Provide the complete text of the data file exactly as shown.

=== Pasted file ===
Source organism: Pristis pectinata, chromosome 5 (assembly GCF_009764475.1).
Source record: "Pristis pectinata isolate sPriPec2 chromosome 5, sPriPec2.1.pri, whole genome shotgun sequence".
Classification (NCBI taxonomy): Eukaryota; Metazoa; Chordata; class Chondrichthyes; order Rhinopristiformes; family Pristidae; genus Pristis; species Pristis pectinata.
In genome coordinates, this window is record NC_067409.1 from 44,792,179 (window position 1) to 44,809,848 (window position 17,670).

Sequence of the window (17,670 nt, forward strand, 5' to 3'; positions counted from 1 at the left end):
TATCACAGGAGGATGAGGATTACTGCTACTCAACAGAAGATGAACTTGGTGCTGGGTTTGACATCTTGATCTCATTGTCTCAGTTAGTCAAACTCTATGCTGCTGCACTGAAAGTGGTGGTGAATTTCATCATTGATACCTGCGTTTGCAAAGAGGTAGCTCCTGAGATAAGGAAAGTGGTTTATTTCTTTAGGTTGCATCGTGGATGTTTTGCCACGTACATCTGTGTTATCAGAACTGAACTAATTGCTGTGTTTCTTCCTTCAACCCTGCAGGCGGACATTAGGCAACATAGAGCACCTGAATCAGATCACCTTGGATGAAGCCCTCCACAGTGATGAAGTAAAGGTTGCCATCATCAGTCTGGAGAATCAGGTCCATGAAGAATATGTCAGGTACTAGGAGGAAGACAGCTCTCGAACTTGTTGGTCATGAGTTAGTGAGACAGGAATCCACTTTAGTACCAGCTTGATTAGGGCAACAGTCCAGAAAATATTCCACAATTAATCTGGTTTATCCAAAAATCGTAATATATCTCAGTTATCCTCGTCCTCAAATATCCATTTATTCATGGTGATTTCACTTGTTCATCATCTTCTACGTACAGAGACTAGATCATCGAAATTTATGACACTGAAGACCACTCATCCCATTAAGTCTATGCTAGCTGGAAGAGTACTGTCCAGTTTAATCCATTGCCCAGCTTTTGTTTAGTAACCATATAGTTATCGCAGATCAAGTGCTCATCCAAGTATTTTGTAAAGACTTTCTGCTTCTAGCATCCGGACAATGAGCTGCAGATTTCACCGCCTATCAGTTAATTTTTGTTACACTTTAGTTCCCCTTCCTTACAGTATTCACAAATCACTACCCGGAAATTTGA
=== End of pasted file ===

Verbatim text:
Source organism: Pristis pectinata, chromosome 5 (assembly GCF_009764475.1).
Source record: "Pristis pectinata isolate sPriPec2 chromosome 5, sPriPec2.1.pri, whole genome shotgun sequence".
Classification (NCBI taxonomy): Eukaryota; Metazoa; Chordata; class Chondrichthyes; order Rhinopristiformes; family Pristidae; genus Pristis; species Pristis pectinata.
In genome coordinates, this window is record NC_067409.1 from 44,792,179 (window position 1) to 44,809,848 (window position 17,670).

Sequence of the window (17,670 nt, forward strand, 5' to 3'; positions counted from 1 at the left end):
TATCACAGGAGGATGAGGATTACTGCTACTCAACAGAAGATGAACTTGGTGCTGGGTTTGACATCTTGATCTCATTGTCTCAGTTAGTCAAACTCTATGCTGCTGCACTGAAAGTGGTGGTGAATTTCATCATTGATACCTGCGTTTGCAAAGAGGTAGCTCCTGAGATAAGGAAAGTGGTTTATTTCTTTAGGTTGCATCGTGGATGTTTTGCCACGTACATCTGTGTTATCAGAACTGAACTAATTGCTGTGTTTCTTCCTTCAACCCTGCAGGCGGACATTAGGCAACATAGAGCACCTGAATCAGATCACCTTGGATGAAGCCCTCCACAGTGATGAAGTAAAGGTTGCCATCATCAGTCTGGAGAATCAGGTCCATGAAGAATATGTCAGGTACTAGGAGGAAGACAGCTCTCGAACTTGTTGGTCATGAGTTAGTGAGACAGGAATCCACTTTAGTACCAGCTTGATTAGGGCAACAGTCCAGAAAATATTCCACAATTAATCTGGTTTATCCAAAAATCGTAATATATCTCAGTTATCCTCGTCCTCAAATATCCATTTATTCATGGTGATTTCACTTGTTCATCATCTTCTACGTACAGAGACTAGATCATCGAAATTTATGACACTGAAGACCACTCATCCCATTAAGTCTATGCTAGCTGGAAGAGTACTGTCCAGTTTAATCCATTGCCCAGCTTTTGTTTAGTAACCATATAGTTATCGCAGATCAAGTGCTCATCCAAGTATTTTGTAAAGACTTTCTGCTTCTAGCATCCGGACAATGAGCTGCAGATTTCACCGCCTATCAGTTAATTTTTGTTACACTTTAGTTCCCCTTCCTTACAGTATTCACAAATCACTACCCGGAAATTTGA